No charges or jail for Barbados diplomats who stole US$69,000 – transferred to Miami personal bank account!

UPDATED: March 14, 2013

The Nation is reporting Auditor General Leigh Trotman just advised Parliament that ““There was no supporting documentation for accounts receivable of $600 million. There were also inadequate supporting schedules in respect of capital assets of $1.8 billion,”

BFP reminds everyone that it doesn’t matter what our Auditor General says because nobody gets charged or fired anyway – no matter how clear the evidence is against them. Here’s a little news story from 2011 where some Bajan diplomats stole money and transferred it to personal bank accounts in Miami. What happened to these crooked diplomats?

Nothing. That’s what!

Original story…

“But just let the little man take $20 in groceries and see what happens…”

It’s called theft and international money laundering…

Our congratulations to Auditor General Leigh Trotman and his staff for uncovering a nasty little scheme by Bajan diplomats stationed in Venezuela.

Two crooks at the embassy falsely said that monies were being used for embassy business when the only thing going on was monkey business. The funds ended up in Miami through a magical process that is not altogether unknown to Bajan diplomatic elites. 

After getting caught by the Auditor General last May, the diplomats returned the money. Parliament was notified yesterday when the Auditor General’s 2010 report was presented.

A Good Sign that this was reported in the news media

In the old days we would never have heard about this situation, so in one way we’re making progress, however…

Same old, same old as the elites refuse to charge two of their little clique with the theft. Can’t have one of ours behind bars, you know!

But just let the little man take $20 in groceries and see what happens.

Some things never change. One set of rules for us, and another set of rules for them.

Further Reading

Here’s the story from Barbados Today. Please attend at their website to read the story – it’s only fair – even though we’ll reprint the entire thing here because you never know when Bajan news media will change history…

Undiplomatic conduct


Audit of barbados’ embassy in venezuela uncovers ‘serious’ misuse of funds

A special audit of Barbados’ Embassy in Venezuela has uncovered several “serious” operational breaches involving the misappropriation of state funds.

And in the wake of the discovery of the misuse of more than $174,000, including the transfer of the majority of that amount by an officer into a personal bank account in Miami, Auditor General Leigh Trotman is urging Government to take disciplinary action against “a senior official” posted there, seek recovery of misused funds, and improve its internal controls governing the use of foreign currency, among other measures.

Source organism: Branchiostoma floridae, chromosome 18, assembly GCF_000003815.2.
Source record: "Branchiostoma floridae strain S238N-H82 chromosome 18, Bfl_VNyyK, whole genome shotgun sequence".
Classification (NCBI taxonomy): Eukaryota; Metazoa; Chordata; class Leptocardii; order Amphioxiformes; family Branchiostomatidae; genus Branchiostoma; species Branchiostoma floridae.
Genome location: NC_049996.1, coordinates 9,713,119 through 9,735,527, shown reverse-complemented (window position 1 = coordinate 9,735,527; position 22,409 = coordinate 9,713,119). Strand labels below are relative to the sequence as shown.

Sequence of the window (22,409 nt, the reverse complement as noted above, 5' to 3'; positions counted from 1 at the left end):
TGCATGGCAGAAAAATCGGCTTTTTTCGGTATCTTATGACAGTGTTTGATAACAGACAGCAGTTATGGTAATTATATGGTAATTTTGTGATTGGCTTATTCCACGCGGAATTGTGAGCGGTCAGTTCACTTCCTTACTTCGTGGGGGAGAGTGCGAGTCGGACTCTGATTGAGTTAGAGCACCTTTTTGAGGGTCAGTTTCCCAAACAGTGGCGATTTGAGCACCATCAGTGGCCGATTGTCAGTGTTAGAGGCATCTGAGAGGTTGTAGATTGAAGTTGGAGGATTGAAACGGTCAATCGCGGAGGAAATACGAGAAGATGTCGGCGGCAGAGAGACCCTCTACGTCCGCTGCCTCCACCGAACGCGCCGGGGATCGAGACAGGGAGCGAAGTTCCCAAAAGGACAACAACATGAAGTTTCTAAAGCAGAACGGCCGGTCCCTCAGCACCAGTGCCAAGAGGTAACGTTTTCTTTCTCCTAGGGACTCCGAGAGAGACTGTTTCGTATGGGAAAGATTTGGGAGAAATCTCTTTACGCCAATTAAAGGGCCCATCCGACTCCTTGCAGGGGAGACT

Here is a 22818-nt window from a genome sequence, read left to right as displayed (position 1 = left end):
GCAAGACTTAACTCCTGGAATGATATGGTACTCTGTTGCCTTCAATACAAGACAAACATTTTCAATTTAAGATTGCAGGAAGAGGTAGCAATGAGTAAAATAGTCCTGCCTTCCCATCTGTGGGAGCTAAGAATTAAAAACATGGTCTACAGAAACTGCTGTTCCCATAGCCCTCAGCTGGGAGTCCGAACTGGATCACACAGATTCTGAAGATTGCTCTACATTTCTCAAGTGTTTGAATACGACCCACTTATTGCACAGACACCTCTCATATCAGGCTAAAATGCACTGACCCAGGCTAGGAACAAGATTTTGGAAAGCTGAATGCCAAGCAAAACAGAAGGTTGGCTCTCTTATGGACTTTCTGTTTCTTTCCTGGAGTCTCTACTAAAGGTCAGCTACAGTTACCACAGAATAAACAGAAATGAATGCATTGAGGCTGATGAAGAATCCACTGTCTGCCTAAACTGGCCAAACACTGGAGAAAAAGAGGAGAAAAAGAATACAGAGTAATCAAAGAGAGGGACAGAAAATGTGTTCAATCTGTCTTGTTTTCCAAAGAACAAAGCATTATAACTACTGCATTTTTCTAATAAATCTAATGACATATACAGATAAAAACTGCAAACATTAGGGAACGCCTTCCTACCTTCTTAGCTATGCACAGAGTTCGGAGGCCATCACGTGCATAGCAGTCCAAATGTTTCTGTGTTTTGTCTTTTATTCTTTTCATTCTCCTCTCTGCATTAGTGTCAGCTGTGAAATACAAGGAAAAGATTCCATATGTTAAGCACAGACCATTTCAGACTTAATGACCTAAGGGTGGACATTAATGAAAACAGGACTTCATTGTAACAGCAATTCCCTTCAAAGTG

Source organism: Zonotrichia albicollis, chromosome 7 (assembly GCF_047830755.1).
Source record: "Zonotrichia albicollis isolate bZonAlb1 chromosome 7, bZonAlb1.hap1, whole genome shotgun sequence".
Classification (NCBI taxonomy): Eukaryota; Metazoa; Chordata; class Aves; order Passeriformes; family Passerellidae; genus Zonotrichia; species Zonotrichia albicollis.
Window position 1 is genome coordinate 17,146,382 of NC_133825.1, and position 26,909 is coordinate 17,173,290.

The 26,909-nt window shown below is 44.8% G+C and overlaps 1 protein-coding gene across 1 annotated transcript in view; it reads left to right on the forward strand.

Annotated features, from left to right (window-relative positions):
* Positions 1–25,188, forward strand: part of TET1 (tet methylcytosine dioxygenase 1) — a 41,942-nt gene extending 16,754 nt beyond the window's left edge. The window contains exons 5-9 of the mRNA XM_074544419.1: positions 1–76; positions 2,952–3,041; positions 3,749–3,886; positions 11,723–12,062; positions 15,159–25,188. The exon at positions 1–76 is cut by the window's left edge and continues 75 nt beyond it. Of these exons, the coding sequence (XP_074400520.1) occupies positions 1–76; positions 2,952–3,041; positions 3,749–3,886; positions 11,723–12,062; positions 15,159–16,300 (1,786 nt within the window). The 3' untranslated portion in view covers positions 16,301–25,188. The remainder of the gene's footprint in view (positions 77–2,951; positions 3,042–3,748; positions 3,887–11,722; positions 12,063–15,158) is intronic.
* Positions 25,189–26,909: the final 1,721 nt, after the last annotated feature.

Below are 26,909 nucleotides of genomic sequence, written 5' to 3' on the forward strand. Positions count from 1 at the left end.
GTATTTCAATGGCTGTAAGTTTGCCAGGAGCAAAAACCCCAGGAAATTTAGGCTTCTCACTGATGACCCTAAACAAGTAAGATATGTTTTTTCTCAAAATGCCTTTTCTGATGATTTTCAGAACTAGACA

The infractions, which were discovered after Barbadian auditors journeyed to Venezuela and reviewed the embassy’s accounting system between May 10 and 14 last year, were disclosed in the Auditor General’s 2010 report laid in the House of Assembly yesterday.

They involved the misuse of US $69,213 in foreign currency by two officers of the embassy, who applied to and received these funds from the Venezuelan State Agency by wrongly stating the money would be used to represent Barbados on official business overseas.

Worse than that, the money was deposited into personal bank accounts in Miami. While acknowledging that the US$69,213 misappropriated was “subsequently refunded in Venezuelan currency”, Trotman said this “does not negate the serious nature of this offence”.

“These transactions did not relate to any official Government business and represent a misuse of an official position to further private interests,” the official stated.

“Then deception used in applying for funds when not scheduled to travel could have brought the good image of Barbados into disrepute and should be treated in a serious manner,” he advised.

Trotman said the infringements were so serious that under the Public Service Act they “could result in the dismissal of the offending person”.

Other reported breaches involved refunds for personal expenses totalling more than $20,000 without the permission of the Ministry of Foreign Affairs, and the “inappropriate” use of courier services to purchase computers and printers from the United States costing the embassy more than $5,000.

Additionally, the Auditor General said it was discovered that a lease to secure a house as the official residence of the Barbados Ambassador to Venezuela had been signed without the permission of authorities in Bridgetown, there was no “formal contract” between the Embassy and its landlord for the rental of the diplomatic office, and that there were some staff members working for Barbados there who did not have “the necessary security clearance” from Venezuelan authorities.